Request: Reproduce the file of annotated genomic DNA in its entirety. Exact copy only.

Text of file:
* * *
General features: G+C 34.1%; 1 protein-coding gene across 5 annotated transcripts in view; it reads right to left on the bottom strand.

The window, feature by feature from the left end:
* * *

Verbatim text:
General features: G+C 34.1%; 1 protein-coding gene across 5 annotated transcripts in view; it reads right to left on the bottom strand.

The window, feature by feature from the left end: